The 12 jurors who decide Dylann Roof’s fate should be residents of the Charleston region, a federal judge said Monday.
Fearing the defense would later ask for the trial to be moved to a different courthouse, prosecutors in the death penalty case had asked U.S. District Judge Richard Gergel to summon prospective jurors from across South Carolina instead of the nine-county local area.
But in settling the issue during a hearing in downtown Charleston, Gergel noted that the defense had no plans to seek such a change of venue.
“It would take an unusual ... situation” to use a statewide jury pool, the judge said.
The afternoon hearing was an opportunity for opposing attorneys to air concerns over nine legal issues that must be sorted out before the Nov. 7 trial. The jury pool was chief among them.
Roof, 22, is charged with 33 federal counts, including hate crimes and religious rights charges, in the June 2015 shooting deaths of nine worshippers at Charleston’s Emanuel AME Church. The Eastover resident also faces a capital trial in January on state murder charges.
Attorneys in the case essentially agreed that the jurors should come from the Charleston area. The weeks-long trial would be less taxing on locals. But the defense refused to bar the possibility of wanting the trial moved in case an impartial jury cannot be picked, and that gave prosecutors some pause.
“We are happy with a Charleston-area jury,” Assistant U.S. Attorney Jay Richardson said Monday. “The primary concern is a last-minute attempt to challenge the venue.”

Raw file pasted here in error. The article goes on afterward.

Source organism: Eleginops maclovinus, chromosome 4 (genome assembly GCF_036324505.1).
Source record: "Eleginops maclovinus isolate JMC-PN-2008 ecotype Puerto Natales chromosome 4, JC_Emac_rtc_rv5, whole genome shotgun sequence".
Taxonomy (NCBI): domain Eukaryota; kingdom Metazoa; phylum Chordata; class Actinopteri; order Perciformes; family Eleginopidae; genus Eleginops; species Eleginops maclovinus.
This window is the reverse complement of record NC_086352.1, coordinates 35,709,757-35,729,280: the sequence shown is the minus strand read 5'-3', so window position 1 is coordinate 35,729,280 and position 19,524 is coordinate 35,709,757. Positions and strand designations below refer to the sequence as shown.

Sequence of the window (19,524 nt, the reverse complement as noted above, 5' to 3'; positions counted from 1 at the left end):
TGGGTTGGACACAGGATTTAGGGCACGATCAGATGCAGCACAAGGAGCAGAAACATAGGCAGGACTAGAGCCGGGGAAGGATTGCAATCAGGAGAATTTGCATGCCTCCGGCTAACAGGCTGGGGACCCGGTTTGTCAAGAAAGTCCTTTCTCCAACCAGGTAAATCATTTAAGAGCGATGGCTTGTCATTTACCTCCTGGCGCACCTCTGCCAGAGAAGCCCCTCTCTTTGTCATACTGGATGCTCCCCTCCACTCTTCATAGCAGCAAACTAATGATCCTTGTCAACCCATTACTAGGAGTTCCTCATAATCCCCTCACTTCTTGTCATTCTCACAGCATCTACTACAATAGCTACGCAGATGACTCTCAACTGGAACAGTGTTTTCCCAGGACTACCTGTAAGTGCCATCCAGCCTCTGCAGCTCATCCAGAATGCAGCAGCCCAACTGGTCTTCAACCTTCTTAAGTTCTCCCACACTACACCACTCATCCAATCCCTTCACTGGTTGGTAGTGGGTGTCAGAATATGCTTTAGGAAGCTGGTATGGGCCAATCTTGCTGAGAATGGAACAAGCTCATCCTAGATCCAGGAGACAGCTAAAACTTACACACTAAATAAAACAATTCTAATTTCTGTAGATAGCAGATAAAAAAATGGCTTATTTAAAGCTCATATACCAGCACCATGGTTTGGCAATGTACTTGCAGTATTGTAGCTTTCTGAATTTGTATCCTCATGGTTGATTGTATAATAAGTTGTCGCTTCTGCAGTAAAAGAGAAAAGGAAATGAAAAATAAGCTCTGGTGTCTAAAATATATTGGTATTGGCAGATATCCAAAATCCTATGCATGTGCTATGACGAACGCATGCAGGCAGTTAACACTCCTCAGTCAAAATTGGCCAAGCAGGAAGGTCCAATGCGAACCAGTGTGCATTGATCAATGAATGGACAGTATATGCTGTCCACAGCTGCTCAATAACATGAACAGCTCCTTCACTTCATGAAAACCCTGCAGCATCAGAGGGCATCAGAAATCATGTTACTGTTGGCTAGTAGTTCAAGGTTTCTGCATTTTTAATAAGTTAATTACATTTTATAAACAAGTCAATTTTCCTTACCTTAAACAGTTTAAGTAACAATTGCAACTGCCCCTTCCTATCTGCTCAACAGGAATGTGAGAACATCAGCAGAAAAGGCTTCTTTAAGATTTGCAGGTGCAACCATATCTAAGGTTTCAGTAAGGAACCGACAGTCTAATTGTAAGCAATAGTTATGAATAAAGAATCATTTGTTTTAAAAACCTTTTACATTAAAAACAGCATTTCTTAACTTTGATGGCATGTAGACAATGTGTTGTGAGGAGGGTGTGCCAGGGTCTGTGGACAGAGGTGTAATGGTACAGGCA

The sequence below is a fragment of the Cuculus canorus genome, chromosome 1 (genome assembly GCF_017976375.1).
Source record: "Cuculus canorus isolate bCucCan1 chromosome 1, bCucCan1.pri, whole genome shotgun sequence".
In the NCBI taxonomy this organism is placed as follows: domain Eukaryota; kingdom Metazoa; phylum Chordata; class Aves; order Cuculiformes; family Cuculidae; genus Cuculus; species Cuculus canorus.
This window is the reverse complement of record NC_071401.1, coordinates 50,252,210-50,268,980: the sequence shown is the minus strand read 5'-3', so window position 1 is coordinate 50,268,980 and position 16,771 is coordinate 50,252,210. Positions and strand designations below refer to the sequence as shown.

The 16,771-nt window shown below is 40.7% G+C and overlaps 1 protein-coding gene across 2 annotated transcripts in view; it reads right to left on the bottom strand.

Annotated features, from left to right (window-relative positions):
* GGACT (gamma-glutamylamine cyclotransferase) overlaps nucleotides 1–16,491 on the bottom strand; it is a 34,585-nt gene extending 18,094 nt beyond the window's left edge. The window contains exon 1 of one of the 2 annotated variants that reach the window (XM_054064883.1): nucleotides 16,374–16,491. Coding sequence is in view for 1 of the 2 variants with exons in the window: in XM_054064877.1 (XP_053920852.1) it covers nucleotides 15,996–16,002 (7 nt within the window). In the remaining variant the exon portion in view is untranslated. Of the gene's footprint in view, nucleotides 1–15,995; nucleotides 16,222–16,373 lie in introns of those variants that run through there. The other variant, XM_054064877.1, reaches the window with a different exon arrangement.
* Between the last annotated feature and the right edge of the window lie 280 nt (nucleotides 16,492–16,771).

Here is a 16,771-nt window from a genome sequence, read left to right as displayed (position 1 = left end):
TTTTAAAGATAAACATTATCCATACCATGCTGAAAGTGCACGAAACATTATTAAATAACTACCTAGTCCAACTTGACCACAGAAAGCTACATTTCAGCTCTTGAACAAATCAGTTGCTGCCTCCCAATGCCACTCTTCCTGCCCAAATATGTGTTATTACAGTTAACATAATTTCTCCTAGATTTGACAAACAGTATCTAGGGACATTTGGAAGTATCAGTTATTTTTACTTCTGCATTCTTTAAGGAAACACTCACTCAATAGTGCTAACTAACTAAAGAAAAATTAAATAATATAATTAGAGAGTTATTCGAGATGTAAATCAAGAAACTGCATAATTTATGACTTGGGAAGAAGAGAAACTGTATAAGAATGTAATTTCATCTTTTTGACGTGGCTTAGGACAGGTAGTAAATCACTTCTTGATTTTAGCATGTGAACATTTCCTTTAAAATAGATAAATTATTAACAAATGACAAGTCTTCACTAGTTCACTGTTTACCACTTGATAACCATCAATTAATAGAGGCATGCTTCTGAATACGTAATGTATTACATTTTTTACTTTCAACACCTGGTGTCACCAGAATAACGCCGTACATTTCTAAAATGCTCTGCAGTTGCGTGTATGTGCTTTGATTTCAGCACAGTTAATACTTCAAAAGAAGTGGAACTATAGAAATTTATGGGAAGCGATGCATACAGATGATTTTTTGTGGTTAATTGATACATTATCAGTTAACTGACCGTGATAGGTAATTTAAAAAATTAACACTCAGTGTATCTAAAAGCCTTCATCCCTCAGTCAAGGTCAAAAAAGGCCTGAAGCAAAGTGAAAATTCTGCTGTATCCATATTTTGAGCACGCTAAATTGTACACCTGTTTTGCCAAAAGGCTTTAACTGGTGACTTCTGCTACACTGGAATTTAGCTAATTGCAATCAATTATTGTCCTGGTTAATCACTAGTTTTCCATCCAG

Roof’s lead lawyer, David Bruck, again refused to rule out the move. But such a request could derail the speedy trial that the defense has sought.
Opinion polling after the shooting revealed slightly less support for the death penalty in the Lowcountry than in other parts of the state. But to qualify as a juror, people must be willing to consider the punishment.
Andy Savage, an attorney who represents several of the survivors and victims’ families, said Monday’s ruling was a win for jurors who won’t have to travel from faraway places.
“The biggest impact is on the jurors,” he told reporters outside the courthouse. “I’m not so certain it makes any difference. This case is international.”
Gergel also took up opposing motions on other pretrial procedures. Those were:
The judge will lead the questioning of prospective jurors during the “voir dire” process, with input from attorneys. Bruck sought heavier involvement by the attorneys.
Attorneys will record their peremptory strikes, or dismissals of jury candidates without stating a reason, on a list instead of doing so during questioning.
The prosecutors won’t have access to their expert’s mental health evaluation of Roof until the trial’s penalty phase. They had sought a disclosure to an independent attorney.
Roof’s defense team won’t be required to give prosecutors a summary of its expert witnesses’ testimony until after a conviction. That would amount to a “cheat sheet,” Gergel said.
The defense must hand over Roof’s prior medical records for the sake of the prosecutions’ mental health examination.
The prosecution should give advance notice of specific mental health testing so the judge can offer some “oversight.” Bruck promised not to “coach” his client for the exam.
Evaluations should be videotaped to ensure “validity,” Gergel said, but not to provide more evidence to the government.
“It’s a shield, not a sword,” he said.
The judge said he needed more time to think about whether to require the defense to reveal mitigating factors — qualities that support Roof’s plea for a life sentence over death — that are not tied to mental health. Gergel said he was leaning toward such a requirement, but it’s a matter of when that should happen “so that everybody can be prepared for trial.”
Reach Andrew Knapp at 843-937-5414 or twitter.com/offlede.